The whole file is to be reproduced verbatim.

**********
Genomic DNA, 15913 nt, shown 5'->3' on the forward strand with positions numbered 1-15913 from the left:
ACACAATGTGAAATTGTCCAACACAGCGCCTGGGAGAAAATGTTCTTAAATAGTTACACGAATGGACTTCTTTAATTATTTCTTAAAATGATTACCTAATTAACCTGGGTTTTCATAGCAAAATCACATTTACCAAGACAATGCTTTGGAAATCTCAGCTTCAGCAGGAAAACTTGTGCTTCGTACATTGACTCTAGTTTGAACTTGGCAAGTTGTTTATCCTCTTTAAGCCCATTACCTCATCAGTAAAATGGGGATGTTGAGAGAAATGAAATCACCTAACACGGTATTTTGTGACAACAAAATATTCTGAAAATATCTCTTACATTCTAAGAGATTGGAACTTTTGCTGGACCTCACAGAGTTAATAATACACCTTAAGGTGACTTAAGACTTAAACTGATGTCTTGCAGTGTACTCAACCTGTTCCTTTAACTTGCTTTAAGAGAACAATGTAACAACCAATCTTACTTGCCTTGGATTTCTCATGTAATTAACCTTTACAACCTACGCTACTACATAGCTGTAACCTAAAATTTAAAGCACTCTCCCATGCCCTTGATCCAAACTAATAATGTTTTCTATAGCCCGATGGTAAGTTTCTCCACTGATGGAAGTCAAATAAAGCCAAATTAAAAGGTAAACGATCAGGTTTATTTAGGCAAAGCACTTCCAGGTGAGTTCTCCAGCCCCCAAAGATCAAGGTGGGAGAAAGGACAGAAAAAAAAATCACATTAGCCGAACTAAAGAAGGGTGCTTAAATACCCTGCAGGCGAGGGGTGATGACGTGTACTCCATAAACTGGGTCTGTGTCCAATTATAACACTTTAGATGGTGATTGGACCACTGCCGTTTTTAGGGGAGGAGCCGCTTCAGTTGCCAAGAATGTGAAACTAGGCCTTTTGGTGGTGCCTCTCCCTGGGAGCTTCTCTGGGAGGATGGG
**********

Genomic DNA, 15913 nt, shown 5'->3' on the forward strand with positions numbered 1-15913 from the left:
ACACAATGTGAAATTGTCCAACACAGCGCCTGGGAGAAAATGTTCTTAAATAGTTACACGAATGGACTTCTTTAATTATTTCTTAAAATGATTACCTAATTAACCTGGGTTTTCATAGCAAAATCACATTTACCAAGACAATGCTTTGGAAATCTCAGCTTCAGCAGGAAAACTTGTGCTTCGTACATTGACTCTAGTTTGAACTTGGCAAGTTGTTTATCCTCTTTAAGCCCATTACCTCATCAGTAAAATGGGGATGTTGAGAGAAATGAAATCACCTAACACGGTATTTTGTGACAACAAAATATTCTGAAAATATCTCTTACATTCTAAGAGATTGGAACTTTTGCTGGACCTCACAGAGTTAATAATACACCTTAAGGTGACTTAAGACTTAAACTGATGTCTTGCAGTGTACTCAACCTGTTCCTTTAACTTGCTTTAAGAGAACAATGTAACAACCAATCTTACTTGCCTTGGATTTCTCATGTAATTAACCTTTACAACCTACGCTACTACATAGCTGTAACCTAAAATTTAAAGCACTCTCCCATGCCCTTGATCCAAACTAATAATGTTTTCTATAGCCCGATGGTAAGTTTCTCCACTGATGGAAGTCAAATAAAGCCAAATTAAAAGGTAAACGATCAGGTTTATTTAGGCAAAGCACTTCCAGGTGAGTTCTCCAGCCCCCAAAGATCAAGGTGGGAGAAAGGACAGAAAAAAAAATCACATTAGCCGAACTAAAGAAGGGTGCTTAAATACCCTGCAGGCGAGGGGTGATGACGTGTACTCCATAAACTGGGTCTGTGTCCAATTATAACACTTTAGATGGTGATTGGACCACTGCCGTTTTTAGGGGAGGAGCCGCTTCAGTTGCCAAGAATGTGAAACTAGGCCTTTTGGTGGTGCCTCTCCCTGGGAGCTTCTCTGGGAGGATGGG